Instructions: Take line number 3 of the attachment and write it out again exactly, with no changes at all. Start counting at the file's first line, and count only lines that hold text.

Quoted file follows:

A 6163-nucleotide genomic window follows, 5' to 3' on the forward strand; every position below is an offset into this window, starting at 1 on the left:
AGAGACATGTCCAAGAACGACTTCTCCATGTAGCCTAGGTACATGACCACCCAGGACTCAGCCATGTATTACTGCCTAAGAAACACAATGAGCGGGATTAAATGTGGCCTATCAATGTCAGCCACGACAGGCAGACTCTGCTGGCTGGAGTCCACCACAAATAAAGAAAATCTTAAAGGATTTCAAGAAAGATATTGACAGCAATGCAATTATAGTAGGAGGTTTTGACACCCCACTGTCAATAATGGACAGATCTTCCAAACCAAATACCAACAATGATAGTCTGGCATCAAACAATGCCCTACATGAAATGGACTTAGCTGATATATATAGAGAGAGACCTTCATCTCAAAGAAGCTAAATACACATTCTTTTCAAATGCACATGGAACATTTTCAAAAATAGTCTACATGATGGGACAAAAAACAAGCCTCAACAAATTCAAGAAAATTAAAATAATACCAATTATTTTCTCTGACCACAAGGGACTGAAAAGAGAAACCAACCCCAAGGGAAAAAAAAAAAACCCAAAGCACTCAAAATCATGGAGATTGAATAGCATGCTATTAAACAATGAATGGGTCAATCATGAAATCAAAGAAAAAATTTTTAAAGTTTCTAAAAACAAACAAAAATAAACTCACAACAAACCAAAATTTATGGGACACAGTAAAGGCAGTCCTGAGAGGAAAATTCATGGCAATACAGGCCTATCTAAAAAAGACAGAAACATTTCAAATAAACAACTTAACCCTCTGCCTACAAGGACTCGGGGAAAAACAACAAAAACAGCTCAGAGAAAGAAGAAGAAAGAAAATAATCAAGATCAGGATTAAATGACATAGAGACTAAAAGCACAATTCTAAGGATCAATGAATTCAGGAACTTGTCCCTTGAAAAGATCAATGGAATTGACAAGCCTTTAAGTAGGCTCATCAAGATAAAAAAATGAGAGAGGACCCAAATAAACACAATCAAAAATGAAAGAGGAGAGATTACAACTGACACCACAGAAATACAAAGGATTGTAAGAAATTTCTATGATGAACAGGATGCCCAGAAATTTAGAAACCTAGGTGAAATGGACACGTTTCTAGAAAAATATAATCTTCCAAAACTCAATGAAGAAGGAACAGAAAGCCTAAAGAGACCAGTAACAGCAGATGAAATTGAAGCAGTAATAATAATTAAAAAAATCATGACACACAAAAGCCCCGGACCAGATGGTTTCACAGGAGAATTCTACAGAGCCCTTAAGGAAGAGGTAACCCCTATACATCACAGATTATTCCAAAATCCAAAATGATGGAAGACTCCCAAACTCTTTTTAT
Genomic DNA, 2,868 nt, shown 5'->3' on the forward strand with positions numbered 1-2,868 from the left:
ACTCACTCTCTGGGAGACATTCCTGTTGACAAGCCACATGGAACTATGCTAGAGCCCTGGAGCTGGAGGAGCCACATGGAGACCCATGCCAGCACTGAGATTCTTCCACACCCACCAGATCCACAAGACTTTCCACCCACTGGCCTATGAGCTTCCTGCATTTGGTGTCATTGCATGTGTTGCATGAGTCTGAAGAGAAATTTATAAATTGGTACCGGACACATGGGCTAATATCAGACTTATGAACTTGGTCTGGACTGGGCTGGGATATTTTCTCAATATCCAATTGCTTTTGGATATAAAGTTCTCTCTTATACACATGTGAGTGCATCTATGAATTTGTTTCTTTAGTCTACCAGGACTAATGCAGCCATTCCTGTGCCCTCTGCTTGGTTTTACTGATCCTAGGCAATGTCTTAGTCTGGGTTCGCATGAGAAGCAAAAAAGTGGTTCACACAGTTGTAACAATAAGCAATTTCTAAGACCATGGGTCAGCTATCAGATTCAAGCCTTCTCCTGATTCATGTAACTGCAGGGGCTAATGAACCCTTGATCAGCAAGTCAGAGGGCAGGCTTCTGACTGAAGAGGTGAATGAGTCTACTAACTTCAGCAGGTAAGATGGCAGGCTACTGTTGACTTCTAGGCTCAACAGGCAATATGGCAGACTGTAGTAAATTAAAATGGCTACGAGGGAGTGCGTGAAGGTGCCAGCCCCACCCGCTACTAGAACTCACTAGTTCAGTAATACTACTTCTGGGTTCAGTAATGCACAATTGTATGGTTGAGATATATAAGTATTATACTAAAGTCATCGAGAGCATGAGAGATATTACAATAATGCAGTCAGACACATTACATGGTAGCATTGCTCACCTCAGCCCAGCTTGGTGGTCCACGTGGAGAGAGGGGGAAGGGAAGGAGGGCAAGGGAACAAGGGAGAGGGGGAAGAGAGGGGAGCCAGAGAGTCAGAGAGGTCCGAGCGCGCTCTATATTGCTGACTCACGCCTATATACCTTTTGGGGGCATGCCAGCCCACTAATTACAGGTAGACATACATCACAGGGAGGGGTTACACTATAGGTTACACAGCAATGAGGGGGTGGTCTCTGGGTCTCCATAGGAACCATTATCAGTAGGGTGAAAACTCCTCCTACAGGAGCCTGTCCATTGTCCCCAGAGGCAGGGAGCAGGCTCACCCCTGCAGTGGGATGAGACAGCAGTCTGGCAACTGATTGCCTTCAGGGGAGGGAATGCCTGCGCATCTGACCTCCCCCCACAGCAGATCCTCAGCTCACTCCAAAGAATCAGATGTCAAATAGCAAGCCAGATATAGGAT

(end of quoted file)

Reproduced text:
Genomic DNA, 2,868 nt, shown 5'->3' on the forward strand with positions numbered 1-2,868 from the left: